Morality and Debt

I suppose being broke offers an apt opportunity to discuss an issue I’ve been wanting to write about for a while now.

My favorite book last year was David Graeber’s Debt: The First 5,000 Years. I’ve preach its virtues to anyone who will listen – including my therapist, who’s paid to listen but also likes to talk politics.

Before reading Debt, I didn’t realize that Jubilee means more than a mere party. It’s actually the absolution of debts – the freeing of indebted servants to their homes and property and the cancellation of debts (except commercial), among other amnesties. They were, of course, used to stem the tide of popular resistance when the debt burden became too crushing. (I also didn’t realize the Rosetta Stone’s illuminating text contained one such decree.) Recently, Croatia did the same for its poor citizens.

People find this absolutely insane and undoable now. They’ve mistaken debt as morality – if you don’t pay your debts, you’re automatically a bad person. Graeber discusses this as well. And it is an important discussion to have.

We can see the crushing debt today. I can see it; not only in my life, but everywhere – from friends to the evening news. And then we have the reports of millennials moving back in with their parents (let’s be honest, it’s Gen Xers, too) because they’re unable to find jobs covering their college debt payments. They’ve entered an economy where full-time, permanent positions are becoming more and more of a rarity. Employment itself seems more like a rarity has time goes on.

We’re falling back into multi-generational households and budgets. After the housing crisis and resulting depression, the Baby Boomers aren’t doing all that well either. So having their kids (like myself) move back home, and, inevitably, taking on debt payments while their children look for nonexistent work, poses an even more pressing problem: it’s going to be much more difficult to support our aging families if we can’t find work ourselves.

All of this is a problem – not only for those us of in debt, but for the country .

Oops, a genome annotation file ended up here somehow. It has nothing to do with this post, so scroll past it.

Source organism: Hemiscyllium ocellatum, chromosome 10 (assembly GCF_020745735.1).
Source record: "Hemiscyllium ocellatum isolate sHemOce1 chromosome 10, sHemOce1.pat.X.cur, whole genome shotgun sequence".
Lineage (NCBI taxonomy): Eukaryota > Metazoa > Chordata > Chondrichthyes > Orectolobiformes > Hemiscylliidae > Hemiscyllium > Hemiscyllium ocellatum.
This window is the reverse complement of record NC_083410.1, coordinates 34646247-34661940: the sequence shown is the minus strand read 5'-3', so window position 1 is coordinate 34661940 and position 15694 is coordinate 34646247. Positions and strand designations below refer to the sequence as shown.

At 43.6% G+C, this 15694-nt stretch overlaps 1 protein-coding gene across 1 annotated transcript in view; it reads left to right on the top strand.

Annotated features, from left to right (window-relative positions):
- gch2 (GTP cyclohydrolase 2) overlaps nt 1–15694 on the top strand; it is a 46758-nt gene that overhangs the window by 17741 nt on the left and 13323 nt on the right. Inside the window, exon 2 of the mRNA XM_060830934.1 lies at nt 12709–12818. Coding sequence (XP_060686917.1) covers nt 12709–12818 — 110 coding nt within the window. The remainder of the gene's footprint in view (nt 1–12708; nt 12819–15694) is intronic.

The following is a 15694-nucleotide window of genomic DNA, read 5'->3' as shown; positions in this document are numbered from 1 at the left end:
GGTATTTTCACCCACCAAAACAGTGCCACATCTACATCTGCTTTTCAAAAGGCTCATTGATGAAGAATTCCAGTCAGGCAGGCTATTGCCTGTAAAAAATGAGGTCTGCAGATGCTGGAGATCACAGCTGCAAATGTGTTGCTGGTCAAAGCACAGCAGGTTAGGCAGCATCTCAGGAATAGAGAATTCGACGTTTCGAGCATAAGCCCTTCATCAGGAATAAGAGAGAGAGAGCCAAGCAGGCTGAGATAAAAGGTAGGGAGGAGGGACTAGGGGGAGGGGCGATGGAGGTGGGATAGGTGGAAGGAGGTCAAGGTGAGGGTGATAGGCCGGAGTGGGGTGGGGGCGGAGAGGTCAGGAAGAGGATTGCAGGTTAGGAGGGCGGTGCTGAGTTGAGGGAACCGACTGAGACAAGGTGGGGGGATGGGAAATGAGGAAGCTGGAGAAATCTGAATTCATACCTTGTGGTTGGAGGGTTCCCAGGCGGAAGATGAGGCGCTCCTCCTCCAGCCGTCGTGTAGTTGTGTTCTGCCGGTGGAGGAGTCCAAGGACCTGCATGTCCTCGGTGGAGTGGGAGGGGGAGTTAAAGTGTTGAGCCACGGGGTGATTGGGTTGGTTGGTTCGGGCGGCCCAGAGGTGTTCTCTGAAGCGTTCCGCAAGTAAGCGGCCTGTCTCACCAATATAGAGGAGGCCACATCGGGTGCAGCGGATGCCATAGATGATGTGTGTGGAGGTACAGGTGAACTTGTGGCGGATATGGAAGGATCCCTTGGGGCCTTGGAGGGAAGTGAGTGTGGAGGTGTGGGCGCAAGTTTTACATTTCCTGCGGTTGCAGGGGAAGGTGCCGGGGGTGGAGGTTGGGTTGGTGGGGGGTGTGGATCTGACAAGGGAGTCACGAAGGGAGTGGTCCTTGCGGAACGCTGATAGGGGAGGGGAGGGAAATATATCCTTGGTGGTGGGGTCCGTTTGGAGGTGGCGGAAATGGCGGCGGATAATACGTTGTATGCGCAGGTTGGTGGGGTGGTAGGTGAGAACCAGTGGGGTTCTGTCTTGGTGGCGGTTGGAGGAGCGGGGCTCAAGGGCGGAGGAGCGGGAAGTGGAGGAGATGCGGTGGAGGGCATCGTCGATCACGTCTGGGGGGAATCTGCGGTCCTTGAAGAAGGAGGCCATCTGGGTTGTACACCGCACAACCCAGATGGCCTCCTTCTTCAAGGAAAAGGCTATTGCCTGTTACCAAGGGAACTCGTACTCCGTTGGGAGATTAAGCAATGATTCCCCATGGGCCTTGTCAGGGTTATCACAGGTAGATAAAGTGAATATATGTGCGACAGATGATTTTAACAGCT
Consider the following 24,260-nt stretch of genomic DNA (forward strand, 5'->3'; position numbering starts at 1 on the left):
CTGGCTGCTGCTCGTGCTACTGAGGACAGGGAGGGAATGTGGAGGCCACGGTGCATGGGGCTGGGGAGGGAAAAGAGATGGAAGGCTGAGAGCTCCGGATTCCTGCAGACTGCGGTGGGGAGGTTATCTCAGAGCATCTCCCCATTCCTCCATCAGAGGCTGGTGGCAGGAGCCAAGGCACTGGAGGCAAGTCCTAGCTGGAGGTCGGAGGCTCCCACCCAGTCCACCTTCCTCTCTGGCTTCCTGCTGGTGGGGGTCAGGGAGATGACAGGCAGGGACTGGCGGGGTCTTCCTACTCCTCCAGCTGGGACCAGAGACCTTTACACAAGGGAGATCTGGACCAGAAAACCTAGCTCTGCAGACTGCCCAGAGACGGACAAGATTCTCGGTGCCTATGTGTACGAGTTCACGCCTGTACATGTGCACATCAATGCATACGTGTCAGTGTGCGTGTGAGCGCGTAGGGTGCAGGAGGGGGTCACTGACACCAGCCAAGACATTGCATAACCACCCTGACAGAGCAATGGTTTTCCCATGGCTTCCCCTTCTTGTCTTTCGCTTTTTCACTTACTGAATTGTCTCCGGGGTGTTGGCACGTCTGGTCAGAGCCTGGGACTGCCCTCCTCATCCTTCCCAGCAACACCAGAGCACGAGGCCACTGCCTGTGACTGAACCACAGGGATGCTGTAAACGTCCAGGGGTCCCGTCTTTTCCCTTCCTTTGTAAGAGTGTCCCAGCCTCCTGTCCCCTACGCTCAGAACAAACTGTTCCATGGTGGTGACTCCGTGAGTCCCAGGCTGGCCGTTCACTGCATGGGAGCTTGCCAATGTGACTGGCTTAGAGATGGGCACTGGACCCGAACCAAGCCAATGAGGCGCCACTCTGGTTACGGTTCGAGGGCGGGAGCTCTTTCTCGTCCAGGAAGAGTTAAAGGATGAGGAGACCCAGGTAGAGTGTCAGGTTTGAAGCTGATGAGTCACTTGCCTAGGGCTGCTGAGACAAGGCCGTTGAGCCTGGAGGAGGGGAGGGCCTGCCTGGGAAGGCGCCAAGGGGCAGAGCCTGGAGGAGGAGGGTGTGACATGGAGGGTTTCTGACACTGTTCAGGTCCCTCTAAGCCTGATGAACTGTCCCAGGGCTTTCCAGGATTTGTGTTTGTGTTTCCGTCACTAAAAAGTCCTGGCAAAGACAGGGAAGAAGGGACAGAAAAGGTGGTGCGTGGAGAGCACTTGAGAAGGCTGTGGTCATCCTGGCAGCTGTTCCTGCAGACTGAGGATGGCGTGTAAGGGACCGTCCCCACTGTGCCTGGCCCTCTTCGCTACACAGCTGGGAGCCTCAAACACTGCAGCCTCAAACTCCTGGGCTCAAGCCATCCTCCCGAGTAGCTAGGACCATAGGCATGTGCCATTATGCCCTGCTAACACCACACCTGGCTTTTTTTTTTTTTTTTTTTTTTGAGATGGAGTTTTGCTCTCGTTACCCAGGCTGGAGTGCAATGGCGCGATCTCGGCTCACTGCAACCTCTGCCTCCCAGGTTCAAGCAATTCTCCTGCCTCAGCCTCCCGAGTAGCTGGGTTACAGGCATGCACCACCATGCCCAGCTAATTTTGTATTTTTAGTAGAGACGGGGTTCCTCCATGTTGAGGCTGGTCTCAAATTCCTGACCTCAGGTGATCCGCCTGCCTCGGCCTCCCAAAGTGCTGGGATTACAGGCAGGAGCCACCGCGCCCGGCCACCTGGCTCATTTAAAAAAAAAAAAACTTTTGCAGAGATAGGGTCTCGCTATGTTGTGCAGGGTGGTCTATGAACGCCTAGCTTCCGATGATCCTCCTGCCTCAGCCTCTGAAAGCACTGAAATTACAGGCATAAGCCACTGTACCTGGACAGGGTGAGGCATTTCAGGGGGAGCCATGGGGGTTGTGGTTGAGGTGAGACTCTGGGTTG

The lack of any discussion of a debt cancellation – and the only reaction to the Croatian example being it is unworkable in the U.S. – partially shows the transference of market debt into moral debt.

One thing I think we’ve overlooked, however, is that credit is based on a certain amount of trust when performed between people. Commercially, it’s much more of a gamble. VISA takes a risk on the people it offers credit. If those folks should default, they should take the hit for a bad bet; not use the court system and government as bill collectors. To argue that no one will pay their debts if a cancellation is proposed is to forget that the majority of people pay their debts – or would like to – if they could. Compassion for the overburdened is far more moral than demanding the same person to pay their debts out of no income. Graeber gives a good reason not to listen to economists here. See his discussion of Adam Smith’s assumption of bartering having actually existed in history (it hasn’t).

The majority of Americans are deeply in debt. A Jubilee is becoming necessary.

I wish Graeber weren’t so involved in the Occupy Movement. It would make his arguments stronger in the realm of ethos. But the book is necessary reading – for everyone. It’s big, but quite readable, interesting and, dare I say it, enlightening. In fact, I first read it in Kindle version but then ordered it in paperback so I could underline in actual marker upon second reading.

To understand debt, you should read Debt.

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